Planning Navigation for the modern SharePoint experience
The fundamental principles and good practices for site and page navigation are equally applicable to both classic and modern SharePoint architectures. However, your options for implementing navigation differs based on the framework for your sites and intranet. For example, the “inherited” navigation experiences available in classic SharePoint site hierarchies (sites with subsites) are not available in the modern experience, but hub sites provide a great way to achieve the cross-site navigation features previously available in managed navigation and site hierarchies in classic SharePoint.
“When we’re observing customers carrying out tasks on websites we notice certain common patterns. For example, we find that when people arrive at a particular site they start by navigating about 70% of the time. When people get stuck navigating they may resort to using site search.” -- Gerry McGovern, 31 January 2016
No matter which framework you are using, you can use the guidance in this document to help make good decisions for navigation.
This planning guide primarily addresses site navigation: the top (communication site and hub site) and left (team site) navigation experiences. However, individual site pages can also provide navigation for site visitors – for example, by presenting visitors with “on page” links to destination pages on the local site and related sites. The principles and good practices for site navigation also apply to “on page” navigation links.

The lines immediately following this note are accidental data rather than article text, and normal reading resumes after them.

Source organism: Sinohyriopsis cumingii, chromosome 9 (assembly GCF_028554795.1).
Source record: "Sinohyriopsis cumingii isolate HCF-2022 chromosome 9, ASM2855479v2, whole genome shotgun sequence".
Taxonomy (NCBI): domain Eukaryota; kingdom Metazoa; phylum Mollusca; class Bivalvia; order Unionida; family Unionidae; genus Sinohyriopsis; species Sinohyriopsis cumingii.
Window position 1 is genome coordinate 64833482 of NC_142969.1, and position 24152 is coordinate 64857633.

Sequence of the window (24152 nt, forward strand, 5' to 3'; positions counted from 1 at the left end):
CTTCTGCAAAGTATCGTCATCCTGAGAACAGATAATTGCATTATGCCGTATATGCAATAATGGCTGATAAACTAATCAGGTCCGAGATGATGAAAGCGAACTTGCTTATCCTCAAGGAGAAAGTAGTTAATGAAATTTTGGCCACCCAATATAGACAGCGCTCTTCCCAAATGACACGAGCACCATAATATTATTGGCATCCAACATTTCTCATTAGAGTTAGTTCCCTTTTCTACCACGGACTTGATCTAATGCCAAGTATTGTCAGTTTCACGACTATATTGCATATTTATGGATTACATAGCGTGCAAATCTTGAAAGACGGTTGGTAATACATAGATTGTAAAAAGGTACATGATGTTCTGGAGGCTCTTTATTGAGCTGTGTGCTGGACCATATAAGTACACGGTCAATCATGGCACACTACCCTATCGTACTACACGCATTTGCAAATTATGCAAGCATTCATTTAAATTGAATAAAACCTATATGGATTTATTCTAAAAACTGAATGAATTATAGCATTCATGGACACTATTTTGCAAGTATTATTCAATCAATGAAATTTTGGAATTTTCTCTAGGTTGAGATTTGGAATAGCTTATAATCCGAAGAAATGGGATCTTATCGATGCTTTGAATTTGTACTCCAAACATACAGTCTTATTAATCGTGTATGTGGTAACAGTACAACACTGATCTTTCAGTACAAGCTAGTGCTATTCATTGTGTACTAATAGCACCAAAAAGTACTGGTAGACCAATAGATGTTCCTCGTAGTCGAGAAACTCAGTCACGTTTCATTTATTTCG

Why navigation is important
The most effective SharePoint sites (and web sites in general) help visitors find what they need quickly so that they can use the information they find to make decisions, learn about what is going on, access the tools they need, or engage with colleagues to help solve a problem.
Even when search is available, most visitors start their web experiences by navigating. That pattern persists on internal web sites as well. Planning an effective navigation experience is thus a critical element of designing SharePoint sites. Good navigation experiences present visitors with a complete picture of what is available on the site and, combined with the home page, provide a comprehensive “story” for the site.